5 - Van Schalkwyk J et al. Vulvovaginitis: Screening for and Management of Trichomoniasis, Vulvovaginal Candidiasis, and Bacterial Vaginosis. J Obstet Gynaecol Can 2015;37(3):266–274. http://sogc.org/wp-content/uploads/2015/03/gui320CPG1504E.pdf
6 - Reid G et al. Microbiota restoration: natural and supplemented recovery of human microbial communities. Nat Rev Microbiol. 2011 Jan;9(1):27-38. doi: 10.1038/nrmicro2473. Epub 2010 Nov 29. https://www.ncbi.nlm.nih.gov/pubmed/21113182
7. Strus M et al.  Studies on the effects of probiotic Lactobacillus mixture given orally on vaginal and rectal colonization and on parameters of vaginal health in women with intermediate vaginal flora. Eur J Obstet Gynecol Reprod Biol 2012; 163: 210-15. http://www.ejog.org/article/S0301-2115(12)00194-7/abstract
8.  Vujic G et al. Efficacy of orally applied probiotic capsules for bacterial vaginosis and other vaginal infections:  a double-blind, randomized,  placebo-controlled study. Eur J Obstet Gynecol Reprod Biol 2013; 168: 75-9. http://www.ejog.org/article/S0301-2115(13)00013-4/abstract

Vaginosis

Bacterial vaginosis, the most common gynecological disease, has a considerable effect on women’s quality of life. It is the result of an imbalance in the vaginal flora that can be regulated through the use of probiotics.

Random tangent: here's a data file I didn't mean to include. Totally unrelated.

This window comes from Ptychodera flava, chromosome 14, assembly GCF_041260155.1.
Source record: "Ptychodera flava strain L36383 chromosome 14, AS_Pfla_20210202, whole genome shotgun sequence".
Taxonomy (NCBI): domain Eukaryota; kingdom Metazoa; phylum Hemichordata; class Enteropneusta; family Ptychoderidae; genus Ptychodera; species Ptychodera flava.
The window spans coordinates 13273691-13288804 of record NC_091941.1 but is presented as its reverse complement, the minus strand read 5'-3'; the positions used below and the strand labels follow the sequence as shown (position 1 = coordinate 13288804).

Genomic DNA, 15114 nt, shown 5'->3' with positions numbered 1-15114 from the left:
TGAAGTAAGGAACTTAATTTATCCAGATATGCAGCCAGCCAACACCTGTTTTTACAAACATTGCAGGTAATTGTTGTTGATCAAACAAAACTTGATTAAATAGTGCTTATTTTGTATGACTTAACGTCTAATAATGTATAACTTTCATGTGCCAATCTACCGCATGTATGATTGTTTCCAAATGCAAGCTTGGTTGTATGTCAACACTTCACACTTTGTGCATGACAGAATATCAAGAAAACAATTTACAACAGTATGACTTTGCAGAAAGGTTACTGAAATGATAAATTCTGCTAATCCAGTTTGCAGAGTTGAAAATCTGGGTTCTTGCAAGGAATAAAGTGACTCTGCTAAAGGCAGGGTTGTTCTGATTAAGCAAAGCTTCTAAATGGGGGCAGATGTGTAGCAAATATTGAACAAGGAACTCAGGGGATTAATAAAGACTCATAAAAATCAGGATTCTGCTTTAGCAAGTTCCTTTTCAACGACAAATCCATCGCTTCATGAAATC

Vaginosis is a bacterial vaginal disorder that is estimated to affect about a third of sexually active women.1 Although the disease can go unnoticed by some women, its symptoms most often include local irritation and foul-smelling discharge. It is not a sexually transmitted disease (STD), but it can increase the risk of contracting STDs such as herpes or HIV.2

A disease caused by dysbiosis

Bacterial vaginosis is a dysbiosis of the vaginal microbiota characterized by a modified ratio of Lactobacillus to other bacteria and a massive proliferation of mixed anaerobic flora. There is a predominance of Bacteroides spp., Mobiluncus spp., Mycoplasma hominis, or Gardnerella vaginalis. The latter secretes polyamines that cause an inflammatory reaction and increase the pH,5 thus causing vaginosis.

Probiotics as a backup

Vaginosis is generally treated with local or oral antibiotics.6 Nevertheless, this therapy can cause in turn a dysbiosis and increase the risk of reoccurrence.7,8 To restore a balanced equilibrium in the vaginal microbiota and make the pH more acidic, strains of probiotics belonging to the genus Lactobacillus may be used, such as the species L. rhamnosus, L. acidophilus, L. crispatus and L. reuteri. These probiotics stimulate the immune system, restore the vaginal ecosystem, competitively exclude pathogenic bacteria, lower pH levels, and produce antimicrobial substances like H2O2.9